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Artwork by the late Rita Corbin will again grace the Catholic Worker Calendar in 2022.

The Arts

Catholic Worker calendars available

Artist Rita Corbin was a primary artist for social justice newspaper

BRATTLEBORO—A limited number of calendars featuring the artwork of longstanding graphic artist and printmaker Rita Corbin will be available for sale at Everyone’s Books at 25 Elliot St. during the holiday season.

Corbin, who moved to the area in 1981, lived on and off here until her death in 2011 due to injuries suffered in a car accident. Her children, who live in the Brattleboro area, continue to publish the calendar and cards using her artwork, selling them primarily by mail order through the Catholic Worker newspaper.

Corbin became involved in the Catholic Worker movement while living in New York City in the 1950s. The founder, Dorothy Day, hired her to make illustrations for the Catholic Worker newspaper, and they became friends.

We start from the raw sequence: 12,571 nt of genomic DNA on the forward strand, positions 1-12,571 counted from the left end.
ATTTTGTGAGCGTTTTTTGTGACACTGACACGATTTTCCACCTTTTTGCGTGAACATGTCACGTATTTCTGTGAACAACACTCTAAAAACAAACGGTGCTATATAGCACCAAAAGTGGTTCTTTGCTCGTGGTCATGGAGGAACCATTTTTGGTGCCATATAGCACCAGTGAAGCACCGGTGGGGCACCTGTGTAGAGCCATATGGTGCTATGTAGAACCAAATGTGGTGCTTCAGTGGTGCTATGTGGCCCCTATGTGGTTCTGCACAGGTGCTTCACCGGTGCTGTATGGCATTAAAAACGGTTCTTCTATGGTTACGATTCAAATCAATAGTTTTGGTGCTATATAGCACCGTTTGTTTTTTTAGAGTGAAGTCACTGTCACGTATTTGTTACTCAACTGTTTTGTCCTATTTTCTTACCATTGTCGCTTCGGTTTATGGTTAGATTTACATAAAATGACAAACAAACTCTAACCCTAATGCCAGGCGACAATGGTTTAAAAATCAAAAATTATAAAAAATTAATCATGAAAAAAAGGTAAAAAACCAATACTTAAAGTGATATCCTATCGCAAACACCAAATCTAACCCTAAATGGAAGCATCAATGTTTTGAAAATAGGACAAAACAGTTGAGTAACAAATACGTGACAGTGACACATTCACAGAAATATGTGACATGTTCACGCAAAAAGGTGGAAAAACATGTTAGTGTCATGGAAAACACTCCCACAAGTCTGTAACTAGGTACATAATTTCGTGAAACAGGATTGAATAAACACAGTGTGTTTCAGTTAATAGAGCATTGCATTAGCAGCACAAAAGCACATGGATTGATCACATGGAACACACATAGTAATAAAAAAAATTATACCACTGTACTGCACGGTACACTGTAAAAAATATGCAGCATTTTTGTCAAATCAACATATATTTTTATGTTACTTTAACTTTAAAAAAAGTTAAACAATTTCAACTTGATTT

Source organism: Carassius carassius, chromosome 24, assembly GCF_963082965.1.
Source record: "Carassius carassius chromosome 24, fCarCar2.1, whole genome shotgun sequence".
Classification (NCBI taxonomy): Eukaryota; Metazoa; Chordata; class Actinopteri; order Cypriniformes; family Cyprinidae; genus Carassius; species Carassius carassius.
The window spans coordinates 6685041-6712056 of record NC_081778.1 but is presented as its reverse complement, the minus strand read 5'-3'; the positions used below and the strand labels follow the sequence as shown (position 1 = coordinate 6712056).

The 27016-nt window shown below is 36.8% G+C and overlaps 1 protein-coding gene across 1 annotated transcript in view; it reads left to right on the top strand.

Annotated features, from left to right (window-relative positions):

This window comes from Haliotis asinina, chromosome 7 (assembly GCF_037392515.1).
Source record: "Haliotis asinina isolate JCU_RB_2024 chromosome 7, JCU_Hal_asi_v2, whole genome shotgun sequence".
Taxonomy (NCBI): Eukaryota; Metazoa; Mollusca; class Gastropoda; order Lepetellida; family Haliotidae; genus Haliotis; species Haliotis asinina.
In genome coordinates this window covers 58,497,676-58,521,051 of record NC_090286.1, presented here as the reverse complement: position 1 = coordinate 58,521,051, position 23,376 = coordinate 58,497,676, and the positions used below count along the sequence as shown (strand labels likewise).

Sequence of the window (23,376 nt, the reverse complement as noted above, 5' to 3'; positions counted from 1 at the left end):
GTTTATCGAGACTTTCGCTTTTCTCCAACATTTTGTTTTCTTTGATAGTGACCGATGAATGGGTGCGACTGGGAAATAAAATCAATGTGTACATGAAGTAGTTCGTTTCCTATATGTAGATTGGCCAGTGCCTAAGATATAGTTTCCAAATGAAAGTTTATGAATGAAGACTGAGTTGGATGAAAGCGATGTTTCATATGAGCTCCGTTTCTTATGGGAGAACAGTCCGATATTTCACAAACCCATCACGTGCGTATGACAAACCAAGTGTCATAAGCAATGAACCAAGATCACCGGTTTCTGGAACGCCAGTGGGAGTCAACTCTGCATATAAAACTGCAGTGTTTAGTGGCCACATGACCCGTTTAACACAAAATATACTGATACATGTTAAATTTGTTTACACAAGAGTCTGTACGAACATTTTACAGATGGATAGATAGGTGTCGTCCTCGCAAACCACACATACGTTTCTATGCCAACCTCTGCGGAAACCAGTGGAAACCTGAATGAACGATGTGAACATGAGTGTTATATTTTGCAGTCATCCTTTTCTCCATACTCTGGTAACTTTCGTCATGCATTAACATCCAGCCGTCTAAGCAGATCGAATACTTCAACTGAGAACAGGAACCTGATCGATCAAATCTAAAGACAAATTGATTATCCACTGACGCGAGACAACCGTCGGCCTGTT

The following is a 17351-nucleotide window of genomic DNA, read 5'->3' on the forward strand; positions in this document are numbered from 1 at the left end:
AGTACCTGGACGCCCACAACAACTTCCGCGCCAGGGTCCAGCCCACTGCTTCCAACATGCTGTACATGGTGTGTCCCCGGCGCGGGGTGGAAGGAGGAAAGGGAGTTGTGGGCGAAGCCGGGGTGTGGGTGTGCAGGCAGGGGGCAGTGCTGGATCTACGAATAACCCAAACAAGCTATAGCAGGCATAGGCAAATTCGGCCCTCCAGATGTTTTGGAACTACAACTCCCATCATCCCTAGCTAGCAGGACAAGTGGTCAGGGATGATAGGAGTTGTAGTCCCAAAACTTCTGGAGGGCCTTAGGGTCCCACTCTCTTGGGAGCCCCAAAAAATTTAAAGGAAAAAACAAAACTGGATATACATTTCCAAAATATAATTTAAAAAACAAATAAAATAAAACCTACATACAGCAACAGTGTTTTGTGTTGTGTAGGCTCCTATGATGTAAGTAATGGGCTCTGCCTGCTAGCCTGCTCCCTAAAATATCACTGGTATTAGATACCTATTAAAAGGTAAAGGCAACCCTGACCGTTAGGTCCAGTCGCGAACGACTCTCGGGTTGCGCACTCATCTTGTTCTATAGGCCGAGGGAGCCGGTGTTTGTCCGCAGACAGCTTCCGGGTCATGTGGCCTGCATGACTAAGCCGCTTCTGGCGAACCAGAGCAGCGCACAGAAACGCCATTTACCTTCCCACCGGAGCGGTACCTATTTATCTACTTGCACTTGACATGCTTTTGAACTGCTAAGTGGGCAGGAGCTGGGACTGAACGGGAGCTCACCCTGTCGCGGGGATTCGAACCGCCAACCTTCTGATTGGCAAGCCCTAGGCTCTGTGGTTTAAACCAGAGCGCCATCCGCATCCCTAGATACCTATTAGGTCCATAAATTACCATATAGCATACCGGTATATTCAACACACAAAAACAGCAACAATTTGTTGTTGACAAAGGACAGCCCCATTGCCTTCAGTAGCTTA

Corbin became a lifelong contributor and was one of the three primary Catholic Worker artists, along with Fritz Eichenberg and Ade Bethune.

In 1954 she married Martin Corbin, editor and literary critic. They worked with activist Dave Dellinger on Liberation magazine, in New Jersey, where the Corbins’ first three children (Dorothy, Maggie, and Sara) were born.

In 1964, the family moved to the Catholic Worker Farm in Tivoli, N.Y., and two more children (Coretta and Martin) were born. Rita Corbin began publishing the Catholic Worker calendar with her original art and hand lettering, as well as notecards and Christmas cards.

She also spent a few years in Worcester, Mass. and developed strong ties with the Catholic Worker communities there.

Her work has appeared in many well-known religious publications, including The Christian Science Monitor, Commonweal, Fellowship, and Catholic Digest.

Rita Corbin’s artwork has been shown at Rockhurst College in Kansas City, the Worcester Art Museum in Massachusetts, and the Sacketts Brook Gallery in Putney.

For more information, visit

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Originally published in The Commons issue #641 (Wednesday, December 1, 2021). This story appeared on page B3.

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